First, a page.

In 2013, with my help, Dogwood Alliance was able to convince KFC to use more recycled paper in its packaging and to stop using Endangered Forests, too! In addition, KFC will not convert important NC wetlands to tree plantations, which protects land for important wildlife like the Red-Cockaded Woodpecker and Venus Flytrap. Greenpeace also got KFC to protect Indonesia’s rainforest during this time. My project was 100% successful!

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Cole launches a new student campaign to protect our forests from the expanding biomass industry.

As for 2014, unfortunately, there are new threats to North Carolina Coastal forests that are growing dramatically! Companies from Europe are now using these forests for fuel to generate electricity, despite growing scientific evidence that burning trees will accelerate industrial logging, increase carbon emissions compared with fossil fuels and threaten human health with air pollution similar to burning coal. Destroying our natural forest for biomass is a threat to the biodiversity of our plants and animals. Burning our forests for fuel is not the solution to our energy crisis. We need to invest in true renewables like wind, solar and geothermal.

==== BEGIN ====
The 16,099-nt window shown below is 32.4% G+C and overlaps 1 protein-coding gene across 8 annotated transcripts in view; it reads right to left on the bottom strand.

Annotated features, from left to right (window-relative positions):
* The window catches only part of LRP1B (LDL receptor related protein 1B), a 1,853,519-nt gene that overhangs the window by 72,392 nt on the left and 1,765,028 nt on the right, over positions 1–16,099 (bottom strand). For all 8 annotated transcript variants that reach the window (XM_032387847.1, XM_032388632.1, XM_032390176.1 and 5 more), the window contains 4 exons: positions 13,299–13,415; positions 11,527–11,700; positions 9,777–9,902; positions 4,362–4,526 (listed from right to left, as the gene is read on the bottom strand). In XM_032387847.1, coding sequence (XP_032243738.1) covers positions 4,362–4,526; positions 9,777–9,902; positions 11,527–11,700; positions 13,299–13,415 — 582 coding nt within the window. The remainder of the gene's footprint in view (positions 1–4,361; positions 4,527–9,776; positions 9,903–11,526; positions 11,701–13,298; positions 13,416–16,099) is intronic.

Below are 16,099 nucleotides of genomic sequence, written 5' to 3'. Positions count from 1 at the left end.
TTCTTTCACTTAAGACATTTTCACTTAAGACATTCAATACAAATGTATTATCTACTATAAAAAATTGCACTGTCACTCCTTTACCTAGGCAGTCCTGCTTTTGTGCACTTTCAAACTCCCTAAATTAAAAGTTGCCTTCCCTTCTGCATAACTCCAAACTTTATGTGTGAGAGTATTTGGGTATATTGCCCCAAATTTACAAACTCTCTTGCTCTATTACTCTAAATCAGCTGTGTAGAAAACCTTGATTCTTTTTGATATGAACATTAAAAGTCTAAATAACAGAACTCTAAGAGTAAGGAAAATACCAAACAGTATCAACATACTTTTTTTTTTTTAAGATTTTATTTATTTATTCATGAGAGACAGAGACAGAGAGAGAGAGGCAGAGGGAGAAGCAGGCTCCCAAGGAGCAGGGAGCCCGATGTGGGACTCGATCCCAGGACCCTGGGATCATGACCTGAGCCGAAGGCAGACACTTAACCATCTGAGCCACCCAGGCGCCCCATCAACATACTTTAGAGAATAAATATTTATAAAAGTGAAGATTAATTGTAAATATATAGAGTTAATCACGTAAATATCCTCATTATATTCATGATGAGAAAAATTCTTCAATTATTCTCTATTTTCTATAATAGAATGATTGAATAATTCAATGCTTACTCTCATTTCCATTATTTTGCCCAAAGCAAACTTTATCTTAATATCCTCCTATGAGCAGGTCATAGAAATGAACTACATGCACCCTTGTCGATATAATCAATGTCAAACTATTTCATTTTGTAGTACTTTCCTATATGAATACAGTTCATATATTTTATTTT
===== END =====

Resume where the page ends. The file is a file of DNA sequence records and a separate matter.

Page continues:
I will be starting a new campaign to stop this new threat, and we will need your help protecting these forests. I am starting to organize a new campaign for Earth Day 2015.

It will be a national day for students to protect our Southern Forests! If you are interested in your school participating please let me know. The more schools we get to participate, the stronger our message will be!!! Please contact campaign organizer Emily Zucchino for more information.